The suit is being brought on behalf of those who purchased or held the shares of certain mutual funds offered by the Reserve Short-Term Investment Trust, including the Reserve Yield Plus Fund during the period from July 27, 2007, to September 16, 2008, according to the announcement.The complaint alleges that many of the Fund’s purchasers were sold their interests in the Fund by TD Ameritrade and its employees who consistently represented to investors that the Fund was just like a money market fund.
According to the complaint, it was due to these positive, but false, statements, investors purchased and/or continued to hold shares in the Fund.
The law firm says that on July 27, 2007, the Reserve Short-Term Trust filed a prospectus with the Securities and Exchange Commission (SEC) that said the Fund’s focus was to “seek as high a level of current income as is consistent with the preservation of capital and liquidity” and a “stable $1.00 share price.”
The lawsuit says the facts omitted from the Prospectus and other statements made by defendants during the class period included:
- the Fund was no longer adhering to the stated objectives of preserving capital, but in an effort to achieve greater yields was pursuing riskier instruments;
- despite the fact that many observers believed Lehman Brothers would be the next Wall Street failure after Bear Stearns collapsed in March 2008, the Fund purchased a large amount of Lehman commercial paper in April 2008;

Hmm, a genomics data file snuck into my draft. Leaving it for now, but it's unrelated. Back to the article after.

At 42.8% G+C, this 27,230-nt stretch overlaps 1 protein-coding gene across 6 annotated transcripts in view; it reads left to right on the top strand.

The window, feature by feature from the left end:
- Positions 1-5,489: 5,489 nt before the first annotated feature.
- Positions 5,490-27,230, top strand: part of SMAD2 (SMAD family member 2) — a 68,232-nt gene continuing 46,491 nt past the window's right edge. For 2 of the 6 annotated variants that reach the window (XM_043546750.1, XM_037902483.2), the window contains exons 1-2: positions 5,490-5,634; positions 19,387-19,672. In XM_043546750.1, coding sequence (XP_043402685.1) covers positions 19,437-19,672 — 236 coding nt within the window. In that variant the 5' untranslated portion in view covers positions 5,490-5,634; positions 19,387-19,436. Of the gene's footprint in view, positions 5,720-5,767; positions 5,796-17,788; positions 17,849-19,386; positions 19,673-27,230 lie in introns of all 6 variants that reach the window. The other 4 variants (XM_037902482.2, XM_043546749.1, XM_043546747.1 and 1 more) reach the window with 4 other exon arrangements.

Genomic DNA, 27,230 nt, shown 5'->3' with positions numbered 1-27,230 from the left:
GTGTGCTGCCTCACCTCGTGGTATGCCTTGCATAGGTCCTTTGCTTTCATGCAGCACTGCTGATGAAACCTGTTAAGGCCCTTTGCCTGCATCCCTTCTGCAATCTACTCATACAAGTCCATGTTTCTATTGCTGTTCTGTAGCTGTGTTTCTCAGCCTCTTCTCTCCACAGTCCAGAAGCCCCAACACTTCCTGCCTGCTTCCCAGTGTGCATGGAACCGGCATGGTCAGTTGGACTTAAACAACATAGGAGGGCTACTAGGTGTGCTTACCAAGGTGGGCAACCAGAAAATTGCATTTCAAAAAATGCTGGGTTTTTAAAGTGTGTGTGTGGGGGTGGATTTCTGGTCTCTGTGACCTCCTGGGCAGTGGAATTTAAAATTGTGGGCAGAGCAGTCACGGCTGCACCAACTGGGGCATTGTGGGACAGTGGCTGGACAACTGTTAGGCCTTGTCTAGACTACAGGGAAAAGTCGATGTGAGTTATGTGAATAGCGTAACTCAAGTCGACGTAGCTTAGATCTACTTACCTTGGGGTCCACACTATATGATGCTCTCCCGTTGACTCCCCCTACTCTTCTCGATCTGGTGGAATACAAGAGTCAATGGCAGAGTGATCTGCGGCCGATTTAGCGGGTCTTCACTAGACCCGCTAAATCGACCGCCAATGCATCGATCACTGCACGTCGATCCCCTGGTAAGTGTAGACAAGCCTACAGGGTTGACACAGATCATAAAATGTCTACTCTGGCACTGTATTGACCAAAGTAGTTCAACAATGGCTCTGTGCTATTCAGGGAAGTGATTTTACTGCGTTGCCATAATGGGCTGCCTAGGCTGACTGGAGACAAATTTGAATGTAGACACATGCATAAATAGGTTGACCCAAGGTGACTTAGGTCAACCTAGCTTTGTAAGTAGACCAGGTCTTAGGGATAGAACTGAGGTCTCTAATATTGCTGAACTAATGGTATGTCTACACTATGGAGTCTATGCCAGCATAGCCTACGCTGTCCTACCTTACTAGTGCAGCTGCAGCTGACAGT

- the Fund was not designed to protect the $1.00 net asset value (NAV), as were traditional money market funds, and was significantly riskier than money market funds;
- the Fund’s internal controls were inadequate to prevent defendants from taking on excessive risk; and
- the Fund failed to disclose the extent of its relationship with TD Ameritrade.
On September 16, 2008, The Reserve Fund made an announcement concerning the Primary Fund, one of its money market funds, stating that the value of the debt securities issued by Lehman Brothers Holdings, Inc. (face value $785 million) and held by the Primary Fund had been valued at zero and, as a result, the NAV of the Primary Fund was $0.97 per share (See Reserve Primary Fund Promises $20B in Shareholder Repayments ). Coughlin Stoia said on September 16, 2008, the NAV of the Reserve Yield Plus Fund also collapsed from $1.00 per share to $0.97 due to its investment in debt securities issued by Lehman. Thereafter, the Reserve Short-Term Trust suspended providing a daily NAV on the Reserve Yield Plus Fund.
More information and a copy of the complaint can be accessed here .